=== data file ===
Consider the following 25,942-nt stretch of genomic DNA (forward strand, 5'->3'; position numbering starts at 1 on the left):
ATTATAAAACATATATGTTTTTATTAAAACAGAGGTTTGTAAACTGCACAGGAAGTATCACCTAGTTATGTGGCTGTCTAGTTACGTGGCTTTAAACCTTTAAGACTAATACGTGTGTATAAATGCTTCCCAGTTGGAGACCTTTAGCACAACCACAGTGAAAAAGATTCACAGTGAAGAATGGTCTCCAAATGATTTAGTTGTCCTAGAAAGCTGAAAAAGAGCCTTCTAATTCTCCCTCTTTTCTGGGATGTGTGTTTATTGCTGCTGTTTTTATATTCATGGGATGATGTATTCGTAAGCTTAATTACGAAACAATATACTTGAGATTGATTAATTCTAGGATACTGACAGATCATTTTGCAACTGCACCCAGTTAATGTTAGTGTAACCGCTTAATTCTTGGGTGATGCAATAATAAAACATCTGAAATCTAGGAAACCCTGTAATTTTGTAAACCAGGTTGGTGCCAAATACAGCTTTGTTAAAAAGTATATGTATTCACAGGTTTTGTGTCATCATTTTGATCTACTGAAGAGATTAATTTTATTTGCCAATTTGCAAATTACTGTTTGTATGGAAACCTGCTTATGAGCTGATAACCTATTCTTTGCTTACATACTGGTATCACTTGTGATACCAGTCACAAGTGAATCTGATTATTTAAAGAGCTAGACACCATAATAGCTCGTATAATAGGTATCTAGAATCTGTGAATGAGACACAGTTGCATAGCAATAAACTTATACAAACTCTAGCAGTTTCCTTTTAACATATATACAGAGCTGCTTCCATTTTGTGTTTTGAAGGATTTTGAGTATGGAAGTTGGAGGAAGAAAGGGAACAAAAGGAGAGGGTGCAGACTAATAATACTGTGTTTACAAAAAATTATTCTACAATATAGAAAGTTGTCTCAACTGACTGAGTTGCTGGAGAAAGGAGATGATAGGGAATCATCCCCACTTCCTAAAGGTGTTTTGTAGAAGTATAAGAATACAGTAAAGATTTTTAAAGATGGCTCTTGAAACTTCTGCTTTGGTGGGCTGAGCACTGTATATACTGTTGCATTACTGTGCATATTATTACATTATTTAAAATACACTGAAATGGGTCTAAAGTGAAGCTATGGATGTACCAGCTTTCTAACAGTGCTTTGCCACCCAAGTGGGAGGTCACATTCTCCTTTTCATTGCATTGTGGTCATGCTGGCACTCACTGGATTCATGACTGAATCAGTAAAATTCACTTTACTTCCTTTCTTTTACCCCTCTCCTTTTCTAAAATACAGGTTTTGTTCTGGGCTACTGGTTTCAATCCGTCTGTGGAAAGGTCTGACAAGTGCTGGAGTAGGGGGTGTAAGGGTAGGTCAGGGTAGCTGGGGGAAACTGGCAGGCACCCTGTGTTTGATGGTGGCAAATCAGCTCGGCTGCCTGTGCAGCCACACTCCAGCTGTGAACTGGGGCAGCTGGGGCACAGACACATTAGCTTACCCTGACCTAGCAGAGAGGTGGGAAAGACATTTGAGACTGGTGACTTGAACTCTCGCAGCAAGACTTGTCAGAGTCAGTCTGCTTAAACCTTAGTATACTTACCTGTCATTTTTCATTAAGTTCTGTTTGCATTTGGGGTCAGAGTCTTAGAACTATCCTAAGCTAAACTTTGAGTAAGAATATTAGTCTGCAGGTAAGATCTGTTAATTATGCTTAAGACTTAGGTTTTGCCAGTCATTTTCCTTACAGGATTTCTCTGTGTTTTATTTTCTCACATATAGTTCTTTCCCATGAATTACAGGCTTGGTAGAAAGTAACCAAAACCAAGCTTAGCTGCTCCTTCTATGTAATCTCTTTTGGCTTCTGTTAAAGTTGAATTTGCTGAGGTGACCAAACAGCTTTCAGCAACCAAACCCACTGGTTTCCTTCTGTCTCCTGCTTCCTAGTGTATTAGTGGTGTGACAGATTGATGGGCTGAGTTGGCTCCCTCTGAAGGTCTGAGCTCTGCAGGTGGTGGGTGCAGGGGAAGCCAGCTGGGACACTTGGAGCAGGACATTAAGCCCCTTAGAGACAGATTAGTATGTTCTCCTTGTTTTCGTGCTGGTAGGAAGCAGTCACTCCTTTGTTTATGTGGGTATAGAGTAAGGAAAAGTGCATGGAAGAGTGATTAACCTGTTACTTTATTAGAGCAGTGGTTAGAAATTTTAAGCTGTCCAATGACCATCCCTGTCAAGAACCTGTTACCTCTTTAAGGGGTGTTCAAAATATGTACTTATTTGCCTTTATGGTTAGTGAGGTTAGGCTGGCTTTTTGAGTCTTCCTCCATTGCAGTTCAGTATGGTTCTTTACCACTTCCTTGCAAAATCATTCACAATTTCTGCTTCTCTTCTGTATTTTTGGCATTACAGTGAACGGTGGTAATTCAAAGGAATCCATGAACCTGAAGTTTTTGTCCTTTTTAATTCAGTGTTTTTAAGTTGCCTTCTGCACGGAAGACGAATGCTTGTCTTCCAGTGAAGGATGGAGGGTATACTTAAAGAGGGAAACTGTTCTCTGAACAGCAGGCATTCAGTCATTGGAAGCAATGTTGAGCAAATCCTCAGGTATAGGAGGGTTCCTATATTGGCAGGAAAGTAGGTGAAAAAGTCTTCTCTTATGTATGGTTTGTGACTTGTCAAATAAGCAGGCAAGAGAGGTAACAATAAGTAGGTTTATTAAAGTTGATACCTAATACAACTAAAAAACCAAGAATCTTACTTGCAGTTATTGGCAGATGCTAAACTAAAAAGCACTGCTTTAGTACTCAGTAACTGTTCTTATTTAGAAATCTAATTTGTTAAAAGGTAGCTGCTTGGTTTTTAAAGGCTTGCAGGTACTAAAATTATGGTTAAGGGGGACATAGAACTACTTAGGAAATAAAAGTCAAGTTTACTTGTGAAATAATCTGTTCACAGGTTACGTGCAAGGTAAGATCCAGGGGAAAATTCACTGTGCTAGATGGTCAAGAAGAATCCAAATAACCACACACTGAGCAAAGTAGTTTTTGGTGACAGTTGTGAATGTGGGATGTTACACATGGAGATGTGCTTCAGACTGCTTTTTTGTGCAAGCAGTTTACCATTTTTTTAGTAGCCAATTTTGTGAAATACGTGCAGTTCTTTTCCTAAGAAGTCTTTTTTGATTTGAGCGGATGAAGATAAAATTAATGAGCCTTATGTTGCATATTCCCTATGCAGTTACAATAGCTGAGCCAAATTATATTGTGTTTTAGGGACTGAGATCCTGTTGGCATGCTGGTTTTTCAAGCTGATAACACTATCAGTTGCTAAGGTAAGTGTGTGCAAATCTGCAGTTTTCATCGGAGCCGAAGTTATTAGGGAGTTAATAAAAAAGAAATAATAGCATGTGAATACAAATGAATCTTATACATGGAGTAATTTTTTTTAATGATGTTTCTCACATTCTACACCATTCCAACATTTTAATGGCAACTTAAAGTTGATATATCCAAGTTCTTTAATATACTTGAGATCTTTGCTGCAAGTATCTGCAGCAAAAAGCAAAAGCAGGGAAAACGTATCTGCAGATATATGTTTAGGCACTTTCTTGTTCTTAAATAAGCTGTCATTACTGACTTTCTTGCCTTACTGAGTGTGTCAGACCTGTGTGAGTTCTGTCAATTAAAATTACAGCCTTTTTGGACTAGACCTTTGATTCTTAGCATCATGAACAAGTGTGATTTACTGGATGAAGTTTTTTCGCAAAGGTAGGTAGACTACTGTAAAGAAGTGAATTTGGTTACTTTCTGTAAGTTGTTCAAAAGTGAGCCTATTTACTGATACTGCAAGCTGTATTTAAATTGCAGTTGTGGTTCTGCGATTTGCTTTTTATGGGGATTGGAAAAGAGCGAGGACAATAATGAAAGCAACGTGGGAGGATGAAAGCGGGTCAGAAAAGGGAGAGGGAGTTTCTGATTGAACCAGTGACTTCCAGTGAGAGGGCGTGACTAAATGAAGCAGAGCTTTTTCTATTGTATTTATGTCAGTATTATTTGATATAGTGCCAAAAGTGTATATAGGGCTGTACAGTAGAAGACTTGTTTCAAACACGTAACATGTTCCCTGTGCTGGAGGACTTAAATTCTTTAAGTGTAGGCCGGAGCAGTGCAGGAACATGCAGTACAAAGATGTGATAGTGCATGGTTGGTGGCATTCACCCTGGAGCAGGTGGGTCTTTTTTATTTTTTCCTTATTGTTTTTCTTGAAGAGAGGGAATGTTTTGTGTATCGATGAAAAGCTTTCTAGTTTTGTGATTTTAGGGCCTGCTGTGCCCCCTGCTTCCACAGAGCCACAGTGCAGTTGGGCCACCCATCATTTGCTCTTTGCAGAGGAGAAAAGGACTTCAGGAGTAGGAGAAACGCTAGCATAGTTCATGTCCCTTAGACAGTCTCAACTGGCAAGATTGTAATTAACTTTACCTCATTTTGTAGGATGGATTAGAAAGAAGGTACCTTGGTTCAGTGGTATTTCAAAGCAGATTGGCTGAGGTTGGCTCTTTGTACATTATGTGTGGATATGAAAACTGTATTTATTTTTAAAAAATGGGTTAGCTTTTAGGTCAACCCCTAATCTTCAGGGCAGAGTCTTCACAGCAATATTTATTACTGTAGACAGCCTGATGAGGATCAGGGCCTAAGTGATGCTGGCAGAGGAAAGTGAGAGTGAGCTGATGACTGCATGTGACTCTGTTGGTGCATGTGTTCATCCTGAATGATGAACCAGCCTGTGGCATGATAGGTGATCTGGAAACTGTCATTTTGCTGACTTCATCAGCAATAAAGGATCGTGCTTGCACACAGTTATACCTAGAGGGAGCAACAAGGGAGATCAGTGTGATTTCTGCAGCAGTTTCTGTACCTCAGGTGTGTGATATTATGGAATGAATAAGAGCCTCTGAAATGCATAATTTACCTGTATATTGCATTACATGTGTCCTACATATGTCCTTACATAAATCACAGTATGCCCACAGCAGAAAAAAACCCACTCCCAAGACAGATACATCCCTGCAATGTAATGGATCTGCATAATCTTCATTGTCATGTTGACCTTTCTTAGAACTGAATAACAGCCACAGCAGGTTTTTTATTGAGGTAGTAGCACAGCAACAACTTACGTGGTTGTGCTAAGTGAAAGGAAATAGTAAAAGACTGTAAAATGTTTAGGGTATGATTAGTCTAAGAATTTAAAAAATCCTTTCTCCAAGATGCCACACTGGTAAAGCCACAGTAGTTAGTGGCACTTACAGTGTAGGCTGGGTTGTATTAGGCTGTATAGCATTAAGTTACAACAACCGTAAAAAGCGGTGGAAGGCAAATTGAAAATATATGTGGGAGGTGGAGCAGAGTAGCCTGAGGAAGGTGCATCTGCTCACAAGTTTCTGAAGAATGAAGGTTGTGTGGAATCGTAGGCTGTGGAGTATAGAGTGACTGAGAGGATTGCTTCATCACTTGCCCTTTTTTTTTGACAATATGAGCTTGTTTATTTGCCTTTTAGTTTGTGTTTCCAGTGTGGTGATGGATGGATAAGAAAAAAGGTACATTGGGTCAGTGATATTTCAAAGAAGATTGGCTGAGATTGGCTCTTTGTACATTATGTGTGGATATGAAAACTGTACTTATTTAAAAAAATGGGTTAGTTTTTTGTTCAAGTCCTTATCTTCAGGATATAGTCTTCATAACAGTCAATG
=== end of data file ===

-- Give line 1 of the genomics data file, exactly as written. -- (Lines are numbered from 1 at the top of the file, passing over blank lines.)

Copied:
Consider the following 25,942-nt stretch of genomic DNA (forward strand, 5'->3'; position numbering starts at 1 on the left):